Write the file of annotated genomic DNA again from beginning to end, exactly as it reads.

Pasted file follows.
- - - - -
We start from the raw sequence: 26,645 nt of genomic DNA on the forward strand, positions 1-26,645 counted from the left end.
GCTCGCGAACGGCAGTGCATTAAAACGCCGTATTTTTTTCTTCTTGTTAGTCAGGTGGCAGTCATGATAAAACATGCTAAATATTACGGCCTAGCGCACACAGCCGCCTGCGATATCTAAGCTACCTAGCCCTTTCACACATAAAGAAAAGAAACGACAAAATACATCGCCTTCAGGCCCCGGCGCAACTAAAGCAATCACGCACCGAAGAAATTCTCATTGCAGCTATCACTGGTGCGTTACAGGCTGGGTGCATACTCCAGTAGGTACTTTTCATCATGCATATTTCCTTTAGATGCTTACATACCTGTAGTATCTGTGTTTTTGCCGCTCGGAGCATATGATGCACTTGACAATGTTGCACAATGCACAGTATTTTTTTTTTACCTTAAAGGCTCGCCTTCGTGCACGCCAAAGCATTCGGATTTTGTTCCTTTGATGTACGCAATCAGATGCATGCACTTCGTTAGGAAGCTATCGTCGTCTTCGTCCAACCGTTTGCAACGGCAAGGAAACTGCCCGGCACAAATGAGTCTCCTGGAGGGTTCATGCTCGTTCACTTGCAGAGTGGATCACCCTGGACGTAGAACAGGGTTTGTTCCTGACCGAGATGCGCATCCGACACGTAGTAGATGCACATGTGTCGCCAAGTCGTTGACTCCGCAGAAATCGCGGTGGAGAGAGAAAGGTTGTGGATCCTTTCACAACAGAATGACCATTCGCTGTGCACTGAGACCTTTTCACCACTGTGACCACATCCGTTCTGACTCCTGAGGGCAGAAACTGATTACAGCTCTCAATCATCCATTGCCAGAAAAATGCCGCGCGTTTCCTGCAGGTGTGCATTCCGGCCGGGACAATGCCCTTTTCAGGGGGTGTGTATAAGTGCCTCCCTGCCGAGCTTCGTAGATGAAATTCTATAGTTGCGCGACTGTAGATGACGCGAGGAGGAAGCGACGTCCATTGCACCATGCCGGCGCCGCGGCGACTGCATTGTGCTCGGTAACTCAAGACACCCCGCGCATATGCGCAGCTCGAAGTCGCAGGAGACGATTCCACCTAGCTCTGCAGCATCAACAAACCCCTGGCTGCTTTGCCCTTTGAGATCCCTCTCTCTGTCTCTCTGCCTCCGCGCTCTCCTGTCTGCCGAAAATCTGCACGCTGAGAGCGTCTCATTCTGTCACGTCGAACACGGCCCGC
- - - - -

We start from the raw sequence: 26,645 nt of genomic DNA on the forward strand, positions 1-26,645 counted from the left end.
GCTCGCGAACGGCAGTGCATTAAAACGCCGTATTTTTTTCTTCTTGTTAGTCAGGTGGCAGTCATGATAAAACATGCTAAATATTACGGCCTAGCGCACACAGCCGCCTGCGATATCTAAGCTACCTAGCCCTTTCACACATAAAGAAAAGAAACGACAAAATACATCGCCTTCAGGCCCCGGCGCAACTAAAGCAATCACGCACCGAAGAAATTCTCATTGCAGCTATCACTGGTGCGTTACAGGCTGGGTGCATACTCCAGTAGGTACTTTTCATCATGCATATTTCCTTTAGATGCTTACATACCTGTAGTATCTGTGTTTTTGCCGCTCGGAGCATATGATGCACTTGACAATGTTGCACAATGCACAGTATTTTTTTTTTACCTTAAAGGCTCGCCTTCGTGCACGCCAAAGCATTCGGATTTTGTTCCTTTGATGTACGCAATCAGATGCATGCACTTCGTTAGGAAGCTATCGTCGTCTTCGTCCAACCGTTTGCAACGGCAAGGAAACTGCCCGGCACAAATGAGTCTCCTGGAGGGTTCATGCTCGTTCACTTGCAGAGTGGATCACCCTGGACGTAGAACAGGGTTTGTTCCTGACCGAGATGCGCATCCGACACGTAGTAGATGCACATGTGTCGCCAAGTCGTTGACTCCGCAGAAATCGCGGTGGAGAGAGAAAGGTTGTGGATCCTTTCACAACAGAATGACCATTCGCTGTGCACTGAGACCTTTTCACCACTGTGACCACATCCGTTCTGACTCCTGAGGGCAGAAACTGATTACAGCTCTCAATCATCCATTGCCAGAAAAATGCCGCGCGTTTCCTGCAGGTGTGCATTCCGGCCGGGACAATGCCCTTTTCAGGGGGTGTGTATAAGTGCCTCCCTGCCGAGCTTCGTAGATGAAATTCTATAGTTGCGCGACTGTAGATGACGCGAGGAGGAAGCGACGTCCATTGCACCATGCCGGCGCCGCGGCGACTGCATTGTGCTCGGTAACTCAAGACACCCCGCGCATATGCGCAGCTCGAAGTCGCAGGAGACGATTCCACCTAGCTCTGCAGCATCAACAAACCCCTGGCTGCTTTGCCCTTTGAGATCCCTCTCTCTGTCTCTCTGCCTCCGCGCTCTCCTGTCTGCCGAAAATCTGCACGCTGAGAGCGTCTCATTCTGTCACGTCGAACACGGCCCGC